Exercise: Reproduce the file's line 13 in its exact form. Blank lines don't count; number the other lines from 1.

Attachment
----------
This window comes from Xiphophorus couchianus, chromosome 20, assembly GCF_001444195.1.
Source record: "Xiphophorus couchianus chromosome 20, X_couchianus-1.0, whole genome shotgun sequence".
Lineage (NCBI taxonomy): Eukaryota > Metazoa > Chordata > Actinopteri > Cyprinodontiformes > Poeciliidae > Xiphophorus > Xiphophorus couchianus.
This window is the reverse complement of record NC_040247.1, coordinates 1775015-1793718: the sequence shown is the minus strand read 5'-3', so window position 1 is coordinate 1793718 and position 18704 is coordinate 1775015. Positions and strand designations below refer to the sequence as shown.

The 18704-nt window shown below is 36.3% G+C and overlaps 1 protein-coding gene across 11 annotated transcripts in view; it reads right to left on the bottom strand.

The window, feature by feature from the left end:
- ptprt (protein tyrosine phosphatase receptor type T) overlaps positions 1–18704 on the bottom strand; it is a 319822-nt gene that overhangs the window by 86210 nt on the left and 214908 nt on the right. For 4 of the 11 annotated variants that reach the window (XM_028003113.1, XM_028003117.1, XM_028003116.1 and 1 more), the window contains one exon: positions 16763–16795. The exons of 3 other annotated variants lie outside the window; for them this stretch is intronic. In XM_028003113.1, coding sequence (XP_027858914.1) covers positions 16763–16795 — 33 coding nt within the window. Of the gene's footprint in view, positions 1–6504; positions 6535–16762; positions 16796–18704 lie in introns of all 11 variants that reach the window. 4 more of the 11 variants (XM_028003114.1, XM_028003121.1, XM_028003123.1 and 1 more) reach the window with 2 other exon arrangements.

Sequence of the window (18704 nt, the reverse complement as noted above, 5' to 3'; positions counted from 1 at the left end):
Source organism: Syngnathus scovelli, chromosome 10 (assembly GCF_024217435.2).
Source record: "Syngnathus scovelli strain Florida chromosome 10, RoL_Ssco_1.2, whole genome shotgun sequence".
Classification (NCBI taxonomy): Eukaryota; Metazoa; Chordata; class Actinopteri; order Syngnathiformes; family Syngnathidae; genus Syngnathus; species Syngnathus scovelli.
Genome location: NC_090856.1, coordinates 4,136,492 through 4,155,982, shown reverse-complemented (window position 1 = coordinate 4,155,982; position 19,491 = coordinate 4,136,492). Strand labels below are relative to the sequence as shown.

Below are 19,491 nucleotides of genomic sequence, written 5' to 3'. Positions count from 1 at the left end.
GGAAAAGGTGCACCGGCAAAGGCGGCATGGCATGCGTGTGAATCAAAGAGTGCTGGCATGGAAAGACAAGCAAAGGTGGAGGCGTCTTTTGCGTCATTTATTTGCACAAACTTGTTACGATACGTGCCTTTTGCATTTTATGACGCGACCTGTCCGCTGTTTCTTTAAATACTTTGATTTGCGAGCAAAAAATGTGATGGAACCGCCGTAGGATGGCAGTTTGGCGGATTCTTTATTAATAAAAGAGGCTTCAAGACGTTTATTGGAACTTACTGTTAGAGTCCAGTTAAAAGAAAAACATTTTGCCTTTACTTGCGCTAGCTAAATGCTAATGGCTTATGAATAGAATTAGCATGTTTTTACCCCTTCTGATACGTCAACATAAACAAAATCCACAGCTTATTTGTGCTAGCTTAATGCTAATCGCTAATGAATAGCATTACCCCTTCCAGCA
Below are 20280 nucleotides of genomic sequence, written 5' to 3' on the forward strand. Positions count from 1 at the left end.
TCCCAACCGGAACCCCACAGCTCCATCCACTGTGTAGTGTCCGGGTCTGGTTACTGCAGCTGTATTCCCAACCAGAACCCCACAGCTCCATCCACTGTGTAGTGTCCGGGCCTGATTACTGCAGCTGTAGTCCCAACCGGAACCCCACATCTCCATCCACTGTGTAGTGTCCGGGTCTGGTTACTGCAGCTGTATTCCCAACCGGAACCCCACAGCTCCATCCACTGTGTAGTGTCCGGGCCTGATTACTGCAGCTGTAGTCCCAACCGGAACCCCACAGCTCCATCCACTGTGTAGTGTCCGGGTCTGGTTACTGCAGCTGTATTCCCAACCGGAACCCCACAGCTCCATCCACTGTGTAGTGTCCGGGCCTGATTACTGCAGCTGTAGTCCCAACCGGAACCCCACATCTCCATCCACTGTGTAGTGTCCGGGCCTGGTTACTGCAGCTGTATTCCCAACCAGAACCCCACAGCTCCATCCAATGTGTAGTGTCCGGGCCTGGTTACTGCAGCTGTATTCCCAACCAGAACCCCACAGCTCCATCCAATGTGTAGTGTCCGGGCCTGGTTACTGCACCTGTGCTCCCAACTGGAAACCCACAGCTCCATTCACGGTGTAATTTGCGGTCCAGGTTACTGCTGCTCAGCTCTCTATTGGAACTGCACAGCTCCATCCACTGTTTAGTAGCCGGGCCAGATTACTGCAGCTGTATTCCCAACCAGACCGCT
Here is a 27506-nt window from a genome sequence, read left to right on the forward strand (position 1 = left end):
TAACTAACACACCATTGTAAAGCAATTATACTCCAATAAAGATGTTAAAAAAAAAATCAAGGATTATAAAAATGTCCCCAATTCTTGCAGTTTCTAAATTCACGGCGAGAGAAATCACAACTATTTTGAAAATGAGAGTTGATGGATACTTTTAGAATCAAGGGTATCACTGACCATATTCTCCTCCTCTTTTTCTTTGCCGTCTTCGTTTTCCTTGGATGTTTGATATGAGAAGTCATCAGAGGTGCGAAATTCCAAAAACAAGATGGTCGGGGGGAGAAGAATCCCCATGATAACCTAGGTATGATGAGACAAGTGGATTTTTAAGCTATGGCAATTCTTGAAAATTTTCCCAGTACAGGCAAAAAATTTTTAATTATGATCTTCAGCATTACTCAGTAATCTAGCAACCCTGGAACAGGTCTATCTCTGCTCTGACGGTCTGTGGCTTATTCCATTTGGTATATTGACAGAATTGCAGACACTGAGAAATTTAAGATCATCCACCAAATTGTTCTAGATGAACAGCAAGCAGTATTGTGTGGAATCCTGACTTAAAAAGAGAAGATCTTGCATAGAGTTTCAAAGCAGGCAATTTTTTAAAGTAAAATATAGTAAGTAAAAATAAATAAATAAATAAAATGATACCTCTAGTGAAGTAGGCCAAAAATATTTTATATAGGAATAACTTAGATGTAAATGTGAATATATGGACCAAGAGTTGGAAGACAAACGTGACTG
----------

Below are 19,491 nucleotides of genomic sequence, written 5' to 3'. Positions count from 1 at the left end.